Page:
Strand of fluid-carrying vascular tissue extending from the main stem to the base of a leaf is Leaf Trace. Relatively thinner portions of the cell wall that adjacent cells can communicate or exchange fluid through are called Pits.
In this article, Leaf traces and Pits will be discussed explicitly.
Prolongations of the stelar vascular tissues that supply the leaves constitute the leaf or foliar traces. The traces that supply one leaf constitute the leaf supply. The term “trace” is applied to these bundles from the point where they first become evident as foliar supply bundles to the base of the leaf.
Structurally leaf traces are strands of primary vascular tissue, the proximal part of which consists of xylem alone. The distal part of the trace is made up of both xylem and phloem and secondary tissue may be added in the late stage. Because the trace is an extension of the vascular system of the stem, the point of origin can not readily be determined.
Range of Traces
The traces supplying a leaf range in number from one to many and the number is usually constant for a given species and often for a family and even larger group.
The number of leaf traces is the number of bundles that leave the stele. The vascular supply to stipules is derived from the lateral traces usually within the cortex. Within the petiole or leaf base, where the bundles are no longer called leaf traces, forking and fusion commonly take place.
Leaf and branch gaps
In the majority of vascular plants the outward passage of leaf or branch trace is associated with the formation of a break or interruption in the vascular cylinder around and above the point of departure of the trace. This opening through which the cortex and pith become continuous, is known as a gap, A leaf gap accompanies a leaf trace and a branch gap accompanies a branch trace.
Leaf gaps are constant in the great group of vascular plants – Pteropsida (Fern, gymnosperm, angiosperm). Leaf gap do not occur in Lycopsida (mosses, horsetails Pitsfew other similar plants). Branch gap is present in all vascular plants.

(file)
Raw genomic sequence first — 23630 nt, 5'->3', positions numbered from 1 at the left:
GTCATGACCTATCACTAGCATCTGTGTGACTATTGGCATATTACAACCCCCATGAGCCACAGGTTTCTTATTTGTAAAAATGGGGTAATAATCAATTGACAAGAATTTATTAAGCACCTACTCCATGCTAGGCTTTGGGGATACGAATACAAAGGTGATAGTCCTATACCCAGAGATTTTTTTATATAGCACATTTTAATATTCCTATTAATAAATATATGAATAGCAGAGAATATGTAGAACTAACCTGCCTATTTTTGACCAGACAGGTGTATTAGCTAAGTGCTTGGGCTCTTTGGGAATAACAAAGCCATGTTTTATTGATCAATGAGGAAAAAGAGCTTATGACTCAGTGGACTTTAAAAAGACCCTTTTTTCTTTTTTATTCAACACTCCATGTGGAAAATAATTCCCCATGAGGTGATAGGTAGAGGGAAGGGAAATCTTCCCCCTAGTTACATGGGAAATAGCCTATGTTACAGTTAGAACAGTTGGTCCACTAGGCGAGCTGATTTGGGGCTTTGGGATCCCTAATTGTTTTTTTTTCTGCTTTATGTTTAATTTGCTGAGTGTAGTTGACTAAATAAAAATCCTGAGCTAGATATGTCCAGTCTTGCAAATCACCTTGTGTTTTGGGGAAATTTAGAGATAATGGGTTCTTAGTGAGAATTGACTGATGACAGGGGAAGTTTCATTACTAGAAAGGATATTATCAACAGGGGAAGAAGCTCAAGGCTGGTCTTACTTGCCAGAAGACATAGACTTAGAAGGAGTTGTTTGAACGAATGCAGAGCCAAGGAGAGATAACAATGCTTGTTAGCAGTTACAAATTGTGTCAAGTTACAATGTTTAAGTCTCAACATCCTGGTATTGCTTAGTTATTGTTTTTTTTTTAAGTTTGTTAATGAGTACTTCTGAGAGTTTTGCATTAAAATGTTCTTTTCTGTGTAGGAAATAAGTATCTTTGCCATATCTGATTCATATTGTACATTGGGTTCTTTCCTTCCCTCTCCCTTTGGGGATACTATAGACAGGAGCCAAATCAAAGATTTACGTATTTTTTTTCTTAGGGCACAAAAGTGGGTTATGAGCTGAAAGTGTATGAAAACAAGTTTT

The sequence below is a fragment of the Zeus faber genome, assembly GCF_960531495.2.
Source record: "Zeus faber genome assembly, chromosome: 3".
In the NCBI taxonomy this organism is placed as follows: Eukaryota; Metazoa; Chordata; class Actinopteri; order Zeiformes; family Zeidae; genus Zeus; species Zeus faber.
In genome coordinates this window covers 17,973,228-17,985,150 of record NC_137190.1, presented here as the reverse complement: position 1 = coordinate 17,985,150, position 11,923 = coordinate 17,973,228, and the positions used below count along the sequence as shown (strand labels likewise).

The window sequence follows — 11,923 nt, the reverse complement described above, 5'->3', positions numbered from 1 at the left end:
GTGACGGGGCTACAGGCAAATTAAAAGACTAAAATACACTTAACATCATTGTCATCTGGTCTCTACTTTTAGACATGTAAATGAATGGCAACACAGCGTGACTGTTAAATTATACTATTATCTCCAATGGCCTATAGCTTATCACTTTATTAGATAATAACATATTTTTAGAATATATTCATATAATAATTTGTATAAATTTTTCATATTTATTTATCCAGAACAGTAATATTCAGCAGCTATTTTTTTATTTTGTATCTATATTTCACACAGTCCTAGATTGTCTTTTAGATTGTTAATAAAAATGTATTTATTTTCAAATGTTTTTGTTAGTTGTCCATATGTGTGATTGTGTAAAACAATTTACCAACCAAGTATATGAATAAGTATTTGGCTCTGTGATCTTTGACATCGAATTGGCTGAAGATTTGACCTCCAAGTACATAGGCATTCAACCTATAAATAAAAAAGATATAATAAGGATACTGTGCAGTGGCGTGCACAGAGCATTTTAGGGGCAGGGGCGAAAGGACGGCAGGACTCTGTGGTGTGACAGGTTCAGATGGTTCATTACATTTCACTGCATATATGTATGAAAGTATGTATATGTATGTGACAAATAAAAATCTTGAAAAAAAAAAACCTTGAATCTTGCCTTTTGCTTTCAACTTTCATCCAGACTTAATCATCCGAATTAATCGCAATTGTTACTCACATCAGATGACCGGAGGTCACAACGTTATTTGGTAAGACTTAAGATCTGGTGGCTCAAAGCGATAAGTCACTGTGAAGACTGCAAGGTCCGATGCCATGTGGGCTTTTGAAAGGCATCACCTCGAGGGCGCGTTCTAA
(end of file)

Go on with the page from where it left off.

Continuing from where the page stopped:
Leaf gaps vary in width and longitudinal extent. Their size is not directly related to the size, type or persistence of the leaf. In gymnosperm and angiosperm, leaf gaps are small, extending but a short distance above the point where the trace leaves the vascular cylinder. In fern leaf gaps are large .
During the early stages in the thickening of the primary cell wall, small, sharply defined areas in the primary pit fields are left then and uncovered. As thickening continues, cavities are left in the wall at these places. These cavities, together with the wall that surround them, the exposed area of primary wall that forms the “bottom” or external wall, and the side walls and roof are known as pits.
Pits are conspicuous features of mature cell wall structure. They vary in type, in form and in abundance. They are characteristic of all kinds of cells and are probably lacking only in the cell with very thin walls. Pits are structural features either of the primary wall alone or of the primary plus the secondary wall.
A pit has a complimentary or opposing pit in the wall of the contiguous cell. The two pits form a structural and functional unit, a pit-pair.
The cavity of the pit is the pit cavity, the membrane that separates the two cavities of a pit-pair is the pit membrane or closing membrane of the pit-pair: the opening or mouth of the pit at the inner wall surface is the pit aperture. A pit pair has two cavities, two apertures and one closing membrane.
Two types of pits are recognized: simple and branched. These are described as follows:
1. Simple pit-pairs:
When both the numbers of the pairs are simple, when both are bordered. When one pit simple and other is bordered, it is half-bordered pit-pairs.
Simple pits are those in which, as the wall is build up in thicken, the cavity remains of the
same diameter, or is enlarged or is slightly constricted and closing membrane is simple in form and structure. The side wall of the pit at right angles to the primary wall.
2. Bordered pits:
The cavity as the wall thickness is so constricted that a roof or rim is built, overarching the pit cavity. The closing membrane is elaborate in form and structure. The pit is called “bordered” because in face view the rim forms a border around the aperture.
The bi pit-pair is complex in form of its cavity but also in structure. The membrane of a bordered pit=pair has a thickened central part, the torus (surrounded by a delicate marginal area).
Difference between Bordered Pit and Simple Pit
1. Class Lecture of Parveen Rashid, PhD
Professor, Department of Botany, University of Dhaka.